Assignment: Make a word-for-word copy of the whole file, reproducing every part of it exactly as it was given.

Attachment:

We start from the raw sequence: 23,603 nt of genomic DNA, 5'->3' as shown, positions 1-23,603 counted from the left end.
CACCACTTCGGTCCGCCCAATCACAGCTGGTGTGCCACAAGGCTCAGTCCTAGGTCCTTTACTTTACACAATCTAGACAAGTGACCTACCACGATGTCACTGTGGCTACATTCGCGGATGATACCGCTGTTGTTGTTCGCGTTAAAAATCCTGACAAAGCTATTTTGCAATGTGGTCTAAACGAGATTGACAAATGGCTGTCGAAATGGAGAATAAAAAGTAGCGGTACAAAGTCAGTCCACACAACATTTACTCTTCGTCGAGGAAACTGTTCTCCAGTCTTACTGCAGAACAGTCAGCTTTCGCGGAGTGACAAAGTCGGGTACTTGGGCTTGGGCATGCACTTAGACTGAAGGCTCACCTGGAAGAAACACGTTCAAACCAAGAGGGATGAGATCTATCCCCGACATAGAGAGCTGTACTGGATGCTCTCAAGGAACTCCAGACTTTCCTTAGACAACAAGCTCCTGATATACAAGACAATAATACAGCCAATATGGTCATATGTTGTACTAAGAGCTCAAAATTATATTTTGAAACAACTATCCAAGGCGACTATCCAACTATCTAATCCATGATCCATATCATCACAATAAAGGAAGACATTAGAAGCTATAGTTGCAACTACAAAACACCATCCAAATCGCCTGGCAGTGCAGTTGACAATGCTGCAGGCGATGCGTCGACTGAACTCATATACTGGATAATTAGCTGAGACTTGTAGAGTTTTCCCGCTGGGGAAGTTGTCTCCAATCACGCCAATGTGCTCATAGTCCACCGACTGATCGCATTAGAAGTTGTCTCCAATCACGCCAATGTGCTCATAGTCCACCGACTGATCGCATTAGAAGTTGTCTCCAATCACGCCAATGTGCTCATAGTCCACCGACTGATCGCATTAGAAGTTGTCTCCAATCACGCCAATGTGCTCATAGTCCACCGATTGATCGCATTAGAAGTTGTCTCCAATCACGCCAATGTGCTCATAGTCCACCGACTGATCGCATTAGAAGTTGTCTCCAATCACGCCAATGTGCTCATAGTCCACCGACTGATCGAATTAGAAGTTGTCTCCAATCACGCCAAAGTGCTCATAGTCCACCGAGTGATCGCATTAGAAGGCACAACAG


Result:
We start from the raw sequence: 23,603 nt of genomic DNA, 5'->3' as shown, positions 1-23,603 counted from the left end.
CACCACTTCGGTCCGCCCAATCACAGCTGGTGTGCCACAAGGCTCAGTCCTAGGTCCTTTACTTTACACAATCTAGACAAGTGACCTACCACGATGTCACTGTGGCTACATTCGCGGATGATACCGCTGTTGTTGTTCGCGTTAAAAATCCTGACAAAGCTATTTTGCAATGTGGTCTAAACGAGATTGACAAATGGCTGTCGAAATGGAGAATAAAAAGTAGCGGTACAAAGTCAGTCCACACAACATTTACTCTTCGTCGAGGAAACTGTTCTCCAGTCTTACTGCAGAACAGTCAGCTTTCGCGGAGTGACAAAGTCGGGTACTTGGGCTTGGGCATGCACTTAGACTGAAGGCTCACCTGGAAGAAACACGTTCAAACCAAGAGGGATGAGATCTATCCCCGACATAGAGAGCTGTACTGGATGCTCTCAAGGAACTCCAGACTTTCCTTAGACAACAAGCTCCTGATATACAAGACAATAATACAGCCAATATGGTCATATGTTGTACTAAGAGCTCAAAATTATATTTTGAAACAACTATCCAAGGCGACTATCCAACTATCTAATCCATGATCCATATCATCACAATAAAGGAAGACATTAGAAGCTATAGTTGCAACTACAAAACACCATCCAAATCGCCTGGCAGTGCAGTTGACAATGCTGCAGGCGATGCGTCGACTGAACTCATATACTGGATAATTAGCTGAGACTTGTAGAGTTTTCCCGCTGGGGAAGTTGTCTCCAATCACGCCAATGTGCTCATAGTCCACCGACTGATCGCATTAGAAGTTGTCTCCAATCACGCCAATGTGCTCATAGTCCACCGACTGATCGCATTAGAAGTTGTCTCCAATCACGCCAATGTGCTCATAGTCCACCGACTGATCGCATTAGAAGTTGTCTCCAATCACGCCAATGTGCTCATAGTCCACCGATTGATCGCATTAGAAGTTGTCTCCAATCACGCCAATGTGCTCATAGTCCACCGACTGATCGCATTAGAAGTTGTCTCCAATCACGCCAATGTGCTCATAGTCCACCGACTGATCGAATTAGAAGTTGTCTCCAATCACGCCAAAGTGCTCATAGTCCACCGAGTGATCGCATTAGAAGGCACAACAG